|Here are my secrets to staying in top shape.|
I'm telling you selling or competing in BBQ is a competitive sport. You have to get your body into some form of athletic conditioning just to survive the long hours. Now for most, this form of exercise is currently lifting beer to chin repeatedly and includes the art of chewing lots of 'que.
That used to be me, and I'm no Aaron Rodgers even tough I try to be on top of my game. I give that guy a lot of credit. Last year I lost 100 pounds with the help of a little something called willpower and some advice from my personal friend bodybuilder Mike Turkin. Truth is I'm on the move from April to October doing fairs, festivals, and catering events and the extra weight made me feel lousy. I was sluggish and felt like a pile of greasy lard. So, I came up with my own game plan called The Barbecue Workout. Here's what I learned along the way which may help any food vendor or bbq competitor stay in tip top shape!
|Eating on the go: A major issue. Here I am driving up the Susquehanna.|
Traveling Fast Food Eating on the Go is a No No
One of my big lessons learned was what not to eat on the go. I travel up and down the East Coast selling barbeque, so it's very important to not hit the drive in fast food places along the way. I find a coffee and some sweetness like grapes curbs my appetite while in the truck driving long hours. If I'm not in the mood for coffee or get too jittery I opt for some cherry juice. Lots of benefits of this at the cherry juice blog.
Yeah, I crave the mighty burger, but I know that there will be a time and place for that later. Why waste all my fat and calories with one swipe at McDonald's? Just not worth it because after eating that crap I feel like a pile of sludge and ready for a nap. Better save those calories for later, I could think of better food to use them up on.
|Talking to my pal Eric with South Carolina BBQ.|
I'm lucky in a way because I have a lot of physical labor in my job, meaning I have to set up my wooden stands piece by piece, put up my tents and haul out my heavy grills (also known as artillery for the bbq zone). I go in like a warrior and take my punishment, almost breaking my back on some of this heavy crap. I've gotten smarter as I've aged, and started welding wheels onto everything. I suppose this power lifting during set up really helps keep the muscles in shape. More calories burnt saved for later.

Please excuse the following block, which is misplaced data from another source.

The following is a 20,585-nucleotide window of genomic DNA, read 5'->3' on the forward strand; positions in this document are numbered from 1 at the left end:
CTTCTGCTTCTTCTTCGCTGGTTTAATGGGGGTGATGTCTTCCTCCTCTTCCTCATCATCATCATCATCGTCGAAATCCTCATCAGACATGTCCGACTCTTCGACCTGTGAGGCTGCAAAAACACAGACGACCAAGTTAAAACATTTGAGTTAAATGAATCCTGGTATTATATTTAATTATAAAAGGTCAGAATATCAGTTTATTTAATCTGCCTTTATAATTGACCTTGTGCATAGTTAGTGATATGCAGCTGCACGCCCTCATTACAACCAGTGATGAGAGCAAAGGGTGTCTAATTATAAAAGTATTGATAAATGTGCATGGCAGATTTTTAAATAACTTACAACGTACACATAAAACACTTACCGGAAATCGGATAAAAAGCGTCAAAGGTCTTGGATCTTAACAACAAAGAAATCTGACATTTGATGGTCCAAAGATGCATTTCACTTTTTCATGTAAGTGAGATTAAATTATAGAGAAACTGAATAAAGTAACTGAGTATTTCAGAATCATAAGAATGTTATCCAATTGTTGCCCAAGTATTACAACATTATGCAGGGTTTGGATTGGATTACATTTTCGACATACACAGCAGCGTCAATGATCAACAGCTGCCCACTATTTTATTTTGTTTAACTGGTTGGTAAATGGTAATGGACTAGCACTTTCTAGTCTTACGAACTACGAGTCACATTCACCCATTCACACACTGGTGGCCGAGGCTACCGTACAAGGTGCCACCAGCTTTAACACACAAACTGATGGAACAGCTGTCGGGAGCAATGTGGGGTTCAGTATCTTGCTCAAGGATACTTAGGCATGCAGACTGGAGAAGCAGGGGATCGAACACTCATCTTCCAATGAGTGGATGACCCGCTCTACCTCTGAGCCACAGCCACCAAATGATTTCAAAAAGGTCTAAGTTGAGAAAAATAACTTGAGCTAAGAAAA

Staying Mobile and Busy
I spent long hours in the stand. I'm there before the public setting everything up, staying mobile. I'm cooking before they get out of bed. While they are having their coffee, I'm running around like a chicken with my head cut off. While they venture out to the fair, I'm about ready for a nap because I've gotten four hours of sleep in two days. I find things to do rather than sit my butt down in the chair. Once I sit down, it's only a matter of time before the nap attack comes.
|Almost burnt my legs up!|
Heavy Meal Eating Noon or Mid Day Not Late
I really try to eat my heavy meal around noon or mid day, instead of later at night. Now I do eat a nice big 'ol Texas Angus Burger, or a piece of sausage, or some barbecue. I am not going to skimp on a good meal. The key here is I eat during noon or mid day, no later than 2:30, and that fuel is with me for the rest of the day. I don't eat this way all day long, and most cases I'm working an hour after the fair closes. So, if I am starving at midnight, it's salad time.
|Old West Style: Me and my Texas Brush.|
I have fallen off my "diet" several times now, gained some back and lost some again. Truth is, I don't be too hard on myself, I just get back up on the horse and ride. You have to give yourself some credit. It's hard not to eat all that barbecue, especially when it smells so good.
There's nothing wrong with a nice sized portion, meat and pork is very good for you, contains proteins and does a body good. As with anything, balance it out with some movement and exercise, and it's all good.
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